Commentary

A Device For Waffling Cord-Cutters

Even prideful cord-cutters and cord-nevers run into this:  The times they really do want to watch over the air television.

I’d say the reasons for that must be declining. Many television series are available quickly online; particularly, if you pay for it, live sports is more do-able than ever.

Still there should be a market for Tablet TV Plus, which brings local TV signals to your iPad, with a DVR capability, and the ability to go between the TV broadcast to Internet functions if you’ve got a Wi-Fi connection.

“You can watch a football game and go from that to Netflix and back again, or check your email,” says Luc Tomasino, the consultant and launch director. “You can even go split-screen.”

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If you subscribe to Chromecast or have Apple TV’s Airplay, your local TV channel can be cast to your TV set, too.

But no wi-fi is necessary for the just-TV part of the Tablet TV device. It uses the ATSC distribution; it’s about as simple as it gets:  A seven-inch antenna attached to a cigarette-pack sized base attached to your iPad does the trick.

For $90, it’s a cheap solution, but with the same geographic limitations over-the-air has; if you’re more than 35 miles or so from the broadcast towers in your market TabletTv will be of limited use to you.

Tomasino’s a big Oklahoma Sooners fan and took his Tablet TV and iPad to a game last fall and watched along as the game played, for real, before him. A gang of fans at times swarmed around him for replays and commentary.  That’s the kind of video tie-in that stadiums are now building into their digital tech improvement plans now. Tablet TV is a much simpler solution.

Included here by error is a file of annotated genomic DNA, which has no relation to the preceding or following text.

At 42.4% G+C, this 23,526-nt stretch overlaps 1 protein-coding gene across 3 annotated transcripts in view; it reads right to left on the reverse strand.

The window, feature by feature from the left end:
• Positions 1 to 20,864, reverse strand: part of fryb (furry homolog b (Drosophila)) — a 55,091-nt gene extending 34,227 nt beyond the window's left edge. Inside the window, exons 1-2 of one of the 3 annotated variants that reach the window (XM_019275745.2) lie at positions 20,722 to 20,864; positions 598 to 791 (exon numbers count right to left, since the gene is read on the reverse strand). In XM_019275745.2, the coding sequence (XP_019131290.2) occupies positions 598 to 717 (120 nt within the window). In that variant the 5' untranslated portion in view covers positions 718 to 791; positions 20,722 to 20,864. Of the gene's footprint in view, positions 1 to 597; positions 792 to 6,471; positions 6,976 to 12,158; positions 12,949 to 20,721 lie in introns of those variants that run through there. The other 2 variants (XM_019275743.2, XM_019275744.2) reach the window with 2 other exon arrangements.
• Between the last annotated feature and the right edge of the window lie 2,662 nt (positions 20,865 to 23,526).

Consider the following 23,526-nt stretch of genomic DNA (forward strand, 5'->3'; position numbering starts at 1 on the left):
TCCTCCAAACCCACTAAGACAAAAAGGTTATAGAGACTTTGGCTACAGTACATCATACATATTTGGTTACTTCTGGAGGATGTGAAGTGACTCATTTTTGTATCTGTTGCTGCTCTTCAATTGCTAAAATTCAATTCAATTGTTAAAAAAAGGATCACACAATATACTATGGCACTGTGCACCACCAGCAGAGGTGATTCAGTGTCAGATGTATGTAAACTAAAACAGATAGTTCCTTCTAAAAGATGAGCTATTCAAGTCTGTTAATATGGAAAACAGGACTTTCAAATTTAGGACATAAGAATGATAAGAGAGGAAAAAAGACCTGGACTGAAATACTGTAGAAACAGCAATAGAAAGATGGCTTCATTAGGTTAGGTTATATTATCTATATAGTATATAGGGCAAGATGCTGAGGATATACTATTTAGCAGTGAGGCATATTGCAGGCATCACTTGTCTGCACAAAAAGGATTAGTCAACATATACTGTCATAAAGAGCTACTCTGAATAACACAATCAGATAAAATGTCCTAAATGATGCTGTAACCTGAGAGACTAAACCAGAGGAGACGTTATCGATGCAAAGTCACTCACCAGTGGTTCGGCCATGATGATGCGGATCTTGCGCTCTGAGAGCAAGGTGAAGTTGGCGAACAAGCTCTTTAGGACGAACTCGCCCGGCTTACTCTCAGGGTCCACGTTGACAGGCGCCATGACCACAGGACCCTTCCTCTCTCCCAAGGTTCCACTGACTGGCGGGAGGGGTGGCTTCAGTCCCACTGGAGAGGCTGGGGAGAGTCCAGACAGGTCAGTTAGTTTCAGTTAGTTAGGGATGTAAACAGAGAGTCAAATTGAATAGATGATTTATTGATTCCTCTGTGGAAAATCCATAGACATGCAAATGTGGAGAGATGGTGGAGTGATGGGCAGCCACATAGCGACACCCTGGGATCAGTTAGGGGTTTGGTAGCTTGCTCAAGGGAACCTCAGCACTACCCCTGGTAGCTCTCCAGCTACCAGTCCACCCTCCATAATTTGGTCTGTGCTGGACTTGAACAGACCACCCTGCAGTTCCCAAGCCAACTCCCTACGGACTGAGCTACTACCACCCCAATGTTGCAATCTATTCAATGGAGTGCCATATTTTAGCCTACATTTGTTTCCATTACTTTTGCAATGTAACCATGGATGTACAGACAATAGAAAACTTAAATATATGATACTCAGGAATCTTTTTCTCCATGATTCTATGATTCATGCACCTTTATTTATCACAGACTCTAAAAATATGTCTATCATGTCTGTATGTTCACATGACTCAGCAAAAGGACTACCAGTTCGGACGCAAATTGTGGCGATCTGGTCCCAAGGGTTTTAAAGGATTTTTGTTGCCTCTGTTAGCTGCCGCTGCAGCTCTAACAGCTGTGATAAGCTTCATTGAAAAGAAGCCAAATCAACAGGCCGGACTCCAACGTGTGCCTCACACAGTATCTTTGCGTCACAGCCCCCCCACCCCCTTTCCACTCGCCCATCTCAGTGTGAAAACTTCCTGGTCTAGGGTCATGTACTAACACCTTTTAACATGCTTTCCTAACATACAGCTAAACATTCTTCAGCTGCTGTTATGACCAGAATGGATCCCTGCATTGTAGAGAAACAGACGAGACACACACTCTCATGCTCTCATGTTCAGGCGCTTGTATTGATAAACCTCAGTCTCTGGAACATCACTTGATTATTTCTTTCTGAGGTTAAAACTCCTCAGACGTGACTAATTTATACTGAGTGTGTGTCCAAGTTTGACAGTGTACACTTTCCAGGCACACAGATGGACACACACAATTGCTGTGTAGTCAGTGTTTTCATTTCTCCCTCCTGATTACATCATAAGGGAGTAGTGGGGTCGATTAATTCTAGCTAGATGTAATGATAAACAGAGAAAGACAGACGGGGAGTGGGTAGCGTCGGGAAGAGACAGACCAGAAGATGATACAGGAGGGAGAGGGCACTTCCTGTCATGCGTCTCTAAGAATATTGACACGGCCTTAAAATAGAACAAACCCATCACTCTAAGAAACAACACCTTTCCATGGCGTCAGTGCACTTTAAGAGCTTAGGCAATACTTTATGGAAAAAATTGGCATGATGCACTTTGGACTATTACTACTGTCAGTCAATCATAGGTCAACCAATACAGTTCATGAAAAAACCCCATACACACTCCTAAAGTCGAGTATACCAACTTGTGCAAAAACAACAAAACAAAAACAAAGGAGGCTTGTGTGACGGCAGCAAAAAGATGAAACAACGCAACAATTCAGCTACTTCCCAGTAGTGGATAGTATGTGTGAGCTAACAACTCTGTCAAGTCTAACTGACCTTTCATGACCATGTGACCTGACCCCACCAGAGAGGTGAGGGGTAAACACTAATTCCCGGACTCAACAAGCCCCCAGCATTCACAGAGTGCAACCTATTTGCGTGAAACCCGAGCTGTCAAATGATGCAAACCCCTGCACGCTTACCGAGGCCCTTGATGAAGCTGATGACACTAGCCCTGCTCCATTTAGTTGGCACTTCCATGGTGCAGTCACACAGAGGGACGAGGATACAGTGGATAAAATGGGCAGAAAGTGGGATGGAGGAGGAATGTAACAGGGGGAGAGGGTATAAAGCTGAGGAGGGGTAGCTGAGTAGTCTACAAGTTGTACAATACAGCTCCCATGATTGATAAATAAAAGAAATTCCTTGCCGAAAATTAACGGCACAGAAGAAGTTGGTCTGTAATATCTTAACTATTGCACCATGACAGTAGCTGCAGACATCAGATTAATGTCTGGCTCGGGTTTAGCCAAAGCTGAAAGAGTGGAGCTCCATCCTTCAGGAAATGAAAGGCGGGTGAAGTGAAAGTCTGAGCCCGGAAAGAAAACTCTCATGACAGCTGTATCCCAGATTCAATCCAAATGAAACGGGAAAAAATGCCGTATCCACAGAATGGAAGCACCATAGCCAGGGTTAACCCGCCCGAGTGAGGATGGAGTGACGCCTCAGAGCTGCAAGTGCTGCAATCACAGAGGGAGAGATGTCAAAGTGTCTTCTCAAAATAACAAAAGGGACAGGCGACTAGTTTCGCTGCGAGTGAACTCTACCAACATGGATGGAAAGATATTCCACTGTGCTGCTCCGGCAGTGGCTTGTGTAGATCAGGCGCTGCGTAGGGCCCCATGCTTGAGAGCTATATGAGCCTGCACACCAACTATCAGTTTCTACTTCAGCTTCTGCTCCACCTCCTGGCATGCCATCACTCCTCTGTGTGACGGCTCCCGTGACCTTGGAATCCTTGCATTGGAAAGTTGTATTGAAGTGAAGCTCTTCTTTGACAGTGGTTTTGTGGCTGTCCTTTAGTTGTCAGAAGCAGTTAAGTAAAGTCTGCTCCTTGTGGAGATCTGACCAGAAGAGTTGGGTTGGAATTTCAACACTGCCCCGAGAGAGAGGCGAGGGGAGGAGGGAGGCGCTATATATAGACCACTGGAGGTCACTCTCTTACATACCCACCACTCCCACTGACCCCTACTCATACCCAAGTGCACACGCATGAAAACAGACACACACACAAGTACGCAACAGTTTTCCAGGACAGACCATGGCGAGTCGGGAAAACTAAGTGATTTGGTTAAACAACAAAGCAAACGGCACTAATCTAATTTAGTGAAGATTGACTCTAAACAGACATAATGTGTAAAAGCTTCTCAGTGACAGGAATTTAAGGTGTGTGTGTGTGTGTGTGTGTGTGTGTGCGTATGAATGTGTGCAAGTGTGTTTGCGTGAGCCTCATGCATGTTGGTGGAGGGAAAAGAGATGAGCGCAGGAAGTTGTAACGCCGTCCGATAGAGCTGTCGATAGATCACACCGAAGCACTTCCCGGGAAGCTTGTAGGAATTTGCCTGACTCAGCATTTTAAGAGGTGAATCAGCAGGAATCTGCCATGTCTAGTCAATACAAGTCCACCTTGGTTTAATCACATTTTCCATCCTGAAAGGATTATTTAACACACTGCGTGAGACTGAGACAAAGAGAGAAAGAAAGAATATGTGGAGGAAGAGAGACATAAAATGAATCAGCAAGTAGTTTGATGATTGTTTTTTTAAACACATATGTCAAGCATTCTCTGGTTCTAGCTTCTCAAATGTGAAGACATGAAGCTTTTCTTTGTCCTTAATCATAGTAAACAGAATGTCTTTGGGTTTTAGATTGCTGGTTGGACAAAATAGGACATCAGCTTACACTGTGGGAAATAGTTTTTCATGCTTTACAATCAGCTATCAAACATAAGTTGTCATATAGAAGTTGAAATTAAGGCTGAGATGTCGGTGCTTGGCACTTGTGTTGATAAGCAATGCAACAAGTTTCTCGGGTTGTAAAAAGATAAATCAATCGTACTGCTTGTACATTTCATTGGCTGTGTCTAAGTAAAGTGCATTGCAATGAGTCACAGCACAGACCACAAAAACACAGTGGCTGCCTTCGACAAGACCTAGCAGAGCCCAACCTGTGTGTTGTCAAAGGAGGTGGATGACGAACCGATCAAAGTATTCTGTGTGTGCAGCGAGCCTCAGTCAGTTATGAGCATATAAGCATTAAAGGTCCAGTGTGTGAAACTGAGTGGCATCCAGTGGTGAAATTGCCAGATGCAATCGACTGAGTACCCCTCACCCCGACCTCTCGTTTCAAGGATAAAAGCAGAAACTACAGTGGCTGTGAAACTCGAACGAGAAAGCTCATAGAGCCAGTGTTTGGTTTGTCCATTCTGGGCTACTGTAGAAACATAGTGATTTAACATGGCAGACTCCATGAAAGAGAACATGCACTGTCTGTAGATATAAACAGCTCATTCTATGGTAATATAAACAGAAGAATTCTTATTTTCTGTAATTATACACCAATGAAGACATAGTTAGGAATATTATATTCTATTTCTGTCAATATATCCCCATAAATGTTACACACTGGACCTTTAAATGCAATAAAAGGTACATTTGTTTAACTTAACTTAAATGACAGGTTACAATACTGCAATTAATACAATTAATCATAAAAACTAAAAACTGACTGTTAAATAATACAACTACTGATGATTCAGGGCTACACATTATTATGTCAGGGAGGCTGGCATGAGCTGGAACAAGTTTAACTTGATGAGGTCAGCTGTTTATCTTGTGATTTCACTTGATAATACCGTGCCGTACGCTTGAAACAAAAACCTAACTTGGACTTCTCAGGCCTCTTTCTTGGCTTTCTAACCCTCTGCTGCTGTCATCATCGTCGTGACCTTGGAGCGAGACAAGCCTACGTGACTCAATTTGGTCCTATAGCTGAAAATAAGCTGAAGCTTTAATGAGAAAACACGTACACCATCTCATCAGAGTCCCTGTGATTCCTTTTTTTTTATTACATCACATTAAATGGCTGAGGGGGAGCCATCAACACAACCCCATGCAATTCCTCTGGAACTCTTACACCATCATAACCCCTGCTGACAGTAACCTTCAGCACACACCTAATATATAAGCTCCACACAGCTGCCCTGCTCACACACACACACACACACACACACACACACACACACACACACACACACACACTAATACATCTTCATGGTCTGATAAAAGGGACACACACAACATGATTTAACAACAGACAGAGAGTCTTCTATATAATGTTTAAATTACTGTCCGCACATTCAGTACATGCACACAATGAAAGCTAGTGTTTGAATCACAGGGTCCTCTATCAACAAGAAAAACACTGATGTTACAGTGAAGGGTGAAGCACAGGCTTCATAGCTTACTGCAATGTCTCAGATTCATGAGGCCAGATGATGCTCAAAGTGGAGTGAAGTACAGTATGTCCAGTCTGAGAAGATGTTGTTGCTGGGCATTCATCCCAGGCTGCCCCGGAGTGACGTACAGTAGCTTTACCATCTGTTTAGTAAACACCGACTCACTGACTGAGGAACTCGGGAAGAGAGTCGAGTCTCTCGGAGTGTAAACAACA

Updating Tablet TV occupied the owners, Motive Television and Granite Broadcasting Corporation, for most of last year. “The new version added the interface and over-the-top capabilities,” Tomasino said.  “I think we were all surprised OTT took off so aggressively in 2015,” he says.  

The Android edition of Tablet TV Plus should be coming soon, but Android users can use the un-plus version that doesn’t have the OTT compatibility of the later model. (When Plus comes to them, they can upgrade for free.)

Who wants this? Well, Tomasino says, Tablet TV is indeed attractive to millennials, who are supposedly loathe to watch TV or subscribe to cable.

Beyond that, he thinks, it’s “more of a lifestyle.” Typical users are also people seeking a different kind of second screen users that want broadcast TV in the mix. Tomasino also says it’s good for travelers and says some on-location TV and film hands are using it as a compact, limited DVR. Of course, if you want to over the air TV in your backyard, Tablet TV is a pretty easy solution too.

Another plus: Those DVRed programs reside on your iPad and can be easily summoned on a plane or anywhere conventional television isn’t available.

Tomasino won’t give sales figures, except to say since the introduction of Tablet TV Plus in November, it’s “sold-through well,” almost solely through mentions on the Internet. (The device isn’t available from big box stores.)

Its sales are apparently modest enough that when  Digital Trends.com posted a nice review--”a great little device,” said the reviewer -- Tablet TV Plus saw a noticeable bump in sales.

There’s another wrinkle that could be down the line. Tablet TV has been talking to studios about using unused portions of TV station spectrum to create its own video-on-demand service. “That’s part of our business model,” Tomasino says.


pj@mediapost.com

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